In another instance of teenagers being wonderful, D.C. teens have partnered with publisher Shout Mouse Press and literacy tutoring program Reach Incorporated to create children’s books that respond to this year’s high-profile incidents of police brutality.
In the last seven years, more than 80 teens have enrolled in Shout Mouse Press and Reach Incorporated’s collaborative literacy program, a five-week summer program where Reach teens work with story coaches, illustrators, and a historian to create a children’s book from pitch to publication. This dovetails with Reach’s traditional program: during the school year, Reach recruits, trains, and hires teens facing social and academic challenges to tutor second-graders struggling with reading, resulting in improved literacy for both students and tutors.
Shout Mouse has already published over 30 books by young authors enrolled in Reach—but this year, the subject matter was particularly targeted. Said Kathy Crutcher, founder of Shout Mouse, “[In May,] eight-year-olds all over the country were witnessing the horrific murder of George Floyd. They were learning about Breonna Taylor . . . so we gotta address that.”
Books written through Reach this year include Breonna Marches Through Time, by Daveena Kenny, Shatyia Givens, Jocktavious Montford, and Geralyn Hooks, which follows an eight-year-old time traveler named Breonna who, upon seeing her once-vibrant D.C. neighborhood angered by police violence, travels back in time to meet civil rights youth activists like Marilyn Luper Hildreth; and And Justice For Who?, by Emilie Kpadea, Japan Spells, and Damarco Taylor, which tells the story of two close friends in the wake of George Floyd’s death who disagree with each other about policing and begin to think about whether police brutality stems from individual officers or the institution of police.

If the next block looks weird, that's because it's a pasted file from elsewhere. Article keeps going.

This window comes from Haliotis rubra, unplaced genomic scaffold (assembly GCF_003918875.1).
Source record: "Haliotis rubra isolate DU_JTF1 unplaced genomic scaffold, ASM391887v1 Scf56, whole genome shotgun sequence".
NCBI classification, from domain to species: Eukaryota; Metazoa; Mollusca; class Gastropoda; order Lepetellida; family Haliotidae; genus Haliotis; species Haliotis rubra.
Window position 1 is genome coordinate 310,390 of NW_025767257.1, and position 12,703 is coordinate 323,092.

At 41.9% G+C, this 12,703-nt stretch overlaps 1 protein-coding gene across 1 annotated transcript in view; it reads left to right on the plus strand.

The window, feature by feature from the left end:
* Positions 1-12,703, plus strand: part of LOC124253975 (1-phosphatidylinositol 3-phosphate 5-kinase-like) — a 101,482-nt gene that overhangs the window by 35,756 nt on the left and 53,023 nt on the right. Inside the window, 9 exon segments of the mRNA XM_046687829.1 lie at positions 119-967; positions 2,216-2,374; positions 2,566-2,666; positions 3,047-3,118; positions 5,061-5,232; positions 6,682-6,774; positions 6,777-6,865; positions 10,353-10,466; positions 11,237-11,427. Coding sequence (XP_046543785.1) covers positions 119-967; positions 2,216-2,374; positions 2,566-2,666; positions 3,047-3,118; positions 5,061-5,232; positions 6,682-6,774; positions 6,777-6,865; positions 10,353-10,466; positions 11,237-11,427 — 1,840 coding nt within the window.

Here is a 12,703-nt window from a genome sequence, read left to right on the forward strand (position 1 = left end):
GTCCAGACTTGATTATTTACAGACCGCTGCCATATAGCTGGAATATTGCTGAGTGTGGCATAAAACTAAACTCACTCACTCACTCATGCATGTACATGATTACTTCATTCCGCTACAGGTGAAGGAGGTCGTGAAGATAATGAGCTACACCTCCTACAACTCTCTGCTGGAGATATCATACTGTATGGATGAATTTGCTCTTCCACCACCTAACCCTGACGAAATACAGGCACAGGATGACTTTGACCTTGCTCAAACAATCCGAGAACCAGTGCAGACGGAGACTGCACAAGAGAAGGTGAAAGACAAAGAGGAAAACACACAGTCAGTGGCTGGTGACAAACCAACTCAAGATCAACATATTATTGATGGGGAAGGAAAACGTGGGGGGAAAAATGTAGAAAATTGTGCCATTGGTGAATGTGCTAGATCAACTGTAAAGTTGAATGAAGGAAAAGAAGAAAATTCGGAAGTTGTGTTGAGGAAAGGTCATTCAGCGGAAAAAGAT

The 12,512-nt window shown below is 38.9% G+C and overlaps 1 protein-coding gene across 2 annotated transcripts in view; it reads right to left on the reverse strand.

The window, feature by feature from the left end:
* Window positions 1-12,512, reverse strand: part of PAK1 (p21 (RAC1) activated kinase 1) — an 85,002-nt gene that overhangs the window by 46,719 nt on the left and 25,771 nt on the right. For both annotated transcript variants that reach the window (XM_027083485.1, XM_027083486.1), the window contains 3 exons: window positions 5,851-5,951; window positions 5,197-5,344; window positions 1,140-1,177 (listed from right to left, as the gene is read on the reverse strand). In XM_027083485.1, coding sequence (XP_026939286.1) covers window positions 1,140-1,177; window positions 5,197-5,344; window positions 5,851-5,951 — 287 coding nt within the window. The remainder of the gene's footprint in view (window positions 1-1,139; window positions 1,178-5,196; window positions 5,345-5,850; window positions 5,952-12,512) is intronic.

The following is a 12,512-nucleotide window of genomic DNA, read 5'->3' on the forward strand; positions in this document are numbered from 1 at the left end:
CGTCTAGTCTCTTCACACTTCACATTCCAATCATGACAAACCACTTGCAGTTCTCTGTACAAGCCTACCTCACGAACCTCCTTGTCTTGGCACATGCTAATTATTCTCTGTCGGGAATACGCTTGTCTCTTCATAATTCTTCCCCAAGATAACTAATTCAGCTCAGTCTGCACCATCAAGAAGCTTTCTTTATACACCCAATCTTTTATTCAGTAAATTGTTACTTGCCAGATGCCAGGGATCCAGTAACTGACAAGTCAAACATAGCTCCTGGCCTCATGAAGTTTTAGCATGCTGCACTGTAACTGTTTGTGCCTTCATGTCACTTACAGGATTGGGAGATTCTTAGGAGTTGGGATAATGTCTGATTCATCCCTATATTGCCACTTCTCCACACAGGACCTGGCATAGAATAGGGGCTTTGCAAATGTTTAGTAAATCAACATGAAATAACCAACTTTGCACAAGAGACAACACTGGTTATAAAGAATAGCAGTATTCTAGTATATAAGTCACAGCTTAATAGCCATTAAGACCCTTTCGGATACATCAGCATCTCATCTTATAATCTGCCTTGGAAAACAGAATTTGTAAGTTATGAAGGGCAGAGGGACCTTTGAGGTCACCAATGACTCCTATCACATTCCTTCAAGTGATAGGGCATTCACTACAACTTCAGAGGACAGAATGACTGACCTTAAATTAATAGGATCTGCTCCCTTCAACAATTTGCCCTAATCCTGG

Crutcher noted that some parents questioned whether these subjects were appropriate for children’s books, but Shout Mouse and Reach believe their collaboration is meant to show kids they aren’t alone in moments of hardship and struggle. Said Kpadea, co-author of And Justice For Who?, “[These books] will help [young readers] to just be safe and understand, not to scare them about the world, but to understand how the world is. So whenever something like this happens, they won’t be surprised.”